Legislative Assembly for the ACT: 2011 Week 10 Hansard (20 September) . . Page.. 4050..
DR BOURKE: Chief Minister, can you please outline to the Assembly the latest information on the management of the elective surgery waiting list?
Opposition members interjecting—
MS GALLAGHER: Mr Speaker, I will try to answer this question without responding to the interjections from those opposite, who find it impossible to learn from your repeated warnings about conduct in question time.
This week the government released the ACT surgery report card as another measure of providing more information to the community about the work that government does. This report card has been developed to show people the progress that has been made in the area of elective surgery, particularly in seeking to increase the number of operations and reduce the waiting times, including resulting in fewer people on the waiting list.
It is very clear that since 2001 access to elective surgery has increased by about 65 per cent. This is despite population growth in the order of 16 per cent. In the last financial year the public hospitals, with some small assistance from the private hospital sector, managed to deliver 11,336 elective surgery operations. This was 16 per cent above the 9,778 operations provided in the previous financial year and well above the target that was set of 10,712 operations.
The increase in activity has resulted in a significant improvement in the number of people waiting too long for surgery. In just 18 months the number of people waiting longer than clinically recommended time frames has been reduced by 44 per cent. This figure is now the lowest it has been in more than eight years. This will continue to trend down over this year with the additional investment that has been made by the ACT and commonwealth governments.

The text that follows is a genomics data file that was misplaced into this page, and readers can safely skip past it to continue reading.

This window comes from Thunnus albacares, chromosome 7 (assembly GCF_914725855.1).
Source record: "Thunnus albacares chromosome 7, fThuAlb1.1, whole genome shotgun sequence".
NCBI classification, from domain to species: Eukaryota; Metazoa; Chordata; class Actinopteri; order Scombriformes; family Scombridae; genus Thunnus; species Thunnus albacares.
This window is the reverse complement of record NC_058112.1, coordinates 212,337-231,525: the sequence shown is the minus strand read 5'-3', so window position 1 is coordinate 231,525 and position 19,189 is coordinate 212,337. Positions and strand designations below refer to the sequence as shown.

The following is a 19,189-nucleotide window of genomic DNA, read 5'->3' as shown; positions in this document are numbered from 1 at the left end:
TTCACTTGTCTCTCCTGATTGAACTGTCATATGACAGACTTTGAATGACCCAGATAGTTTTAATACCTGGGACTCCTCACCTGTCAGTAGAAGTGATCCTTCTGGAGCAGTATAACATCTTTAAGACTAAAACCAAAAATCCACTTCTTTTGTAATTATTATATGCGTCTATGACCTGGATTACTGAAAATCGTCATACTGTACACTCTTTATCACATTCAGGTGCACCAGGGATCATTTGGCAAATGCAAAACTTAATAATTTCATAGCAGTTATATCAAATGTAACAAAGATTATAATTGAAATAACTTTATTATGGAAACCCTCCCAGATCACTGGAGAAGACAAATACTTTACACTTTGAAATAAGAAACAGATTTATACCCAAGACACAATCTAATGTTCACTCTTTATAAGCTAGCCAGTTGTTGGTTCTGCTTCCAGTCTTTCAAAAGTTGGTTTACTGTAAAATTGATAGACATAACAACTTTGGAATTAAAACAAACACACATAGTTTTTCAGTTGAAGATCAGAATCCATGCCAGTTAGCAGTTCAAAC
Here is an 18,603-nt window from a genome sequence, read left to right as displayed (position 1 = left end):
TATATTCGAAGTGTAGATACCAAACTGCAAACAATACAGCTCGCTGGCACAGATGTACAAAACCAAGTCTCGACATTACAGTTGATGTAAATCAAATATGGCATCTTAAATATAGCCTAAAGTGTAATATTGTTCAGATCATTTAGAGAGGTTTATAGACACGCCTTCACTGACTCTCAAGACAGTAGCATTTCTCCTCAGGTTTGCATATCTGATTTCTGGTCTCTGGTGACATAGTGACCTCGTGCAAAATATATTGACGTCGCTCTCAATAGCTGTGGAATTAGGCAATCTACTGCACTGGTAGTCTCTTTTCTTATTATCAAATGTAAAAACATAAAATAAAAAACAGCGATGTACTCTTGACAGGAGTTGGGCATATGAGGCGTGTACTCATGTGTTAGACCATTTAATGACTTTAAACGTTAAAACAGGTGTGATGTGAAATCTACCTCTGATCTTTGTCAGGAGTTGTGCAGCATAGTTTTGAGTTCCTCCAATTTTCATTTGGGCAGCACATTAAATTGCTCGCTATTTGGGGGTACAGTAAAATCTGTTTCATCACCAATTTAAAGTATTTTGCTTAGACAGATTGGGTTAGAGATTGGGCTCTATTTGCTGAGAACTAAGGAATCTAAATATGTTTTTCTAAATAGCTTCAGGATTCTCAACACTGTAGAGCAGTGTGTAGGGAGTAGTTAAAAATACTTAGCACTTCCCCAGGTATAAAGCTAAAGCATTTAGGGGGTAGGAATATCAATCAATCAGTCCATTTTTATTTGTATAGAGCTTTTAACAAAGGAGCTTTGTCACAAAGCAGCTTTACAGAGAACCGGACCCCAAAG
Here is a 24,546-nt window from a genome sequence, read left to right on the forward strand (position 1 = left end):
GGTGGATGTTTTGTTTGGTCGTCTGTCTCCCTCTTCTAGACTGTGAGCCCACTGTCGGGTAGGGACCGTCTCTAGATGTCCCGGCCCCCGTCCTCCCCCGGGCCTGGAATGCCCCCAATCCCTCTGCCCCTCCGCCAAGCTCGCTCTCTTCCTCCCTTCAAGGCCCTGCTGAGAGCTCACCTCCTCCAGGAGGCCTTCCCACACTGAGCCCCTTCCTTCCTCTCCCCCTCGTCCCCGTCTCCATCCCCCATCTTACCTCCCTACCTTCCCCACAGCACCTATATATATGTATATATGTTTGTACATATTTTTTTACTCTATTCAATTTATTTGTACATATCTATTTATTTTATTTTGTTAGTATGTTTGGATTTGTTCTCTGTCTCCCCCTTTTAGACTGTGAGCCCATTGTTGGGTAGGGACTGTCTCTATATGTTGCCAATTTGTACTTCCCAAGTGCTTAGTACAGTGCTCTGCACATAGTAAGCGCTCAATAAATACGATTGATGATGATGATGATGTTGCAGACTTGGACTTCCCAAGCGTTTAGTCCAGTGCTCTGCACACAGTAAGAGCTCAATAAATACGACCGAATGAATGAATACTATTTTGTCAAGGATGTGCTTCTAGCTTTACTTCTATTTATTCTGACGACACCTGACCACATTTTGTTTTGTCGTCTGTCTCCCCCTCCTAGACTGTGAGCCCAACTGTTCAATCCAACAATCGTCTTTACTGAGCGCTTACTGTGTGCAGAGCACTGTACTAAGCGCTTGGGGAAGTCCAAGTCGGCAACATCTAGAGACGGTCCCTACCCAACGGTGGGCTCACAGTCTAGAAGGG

The report card shows that the six-month median waiting time was at 76 days at the end of July 2011. As we have said, the median waiting time has recorded higher numbers while we focus on ensuring patients who have been waiting too long have access to their surgery. For example, in the first two months of this year the median wait time was down to 58 days. This number will move around a bit over the next few months, but it is significantly less than the 76 days that was reported for the first two months of the last financial year.
So we can see that progress is being made in reaching the targets. For categories 1 and 3, 95 per cent of patients and 79 per cent of patients respectively were seen on time. In the 90th percentile, that number has come down to 326 days. That is capturing the people waiting for the longest time. This is significantly less than last year and, indeed, is inside the one-year maximum waiting time for people listed as category 3 patients. We can see that progress is being made. There is more work to be done. I thank all of the staff who have been involved in the elective surgery reduction strategy for the hard work that they have put in and, indeed, the partnerships that we have created with the private sector to assist us with our work.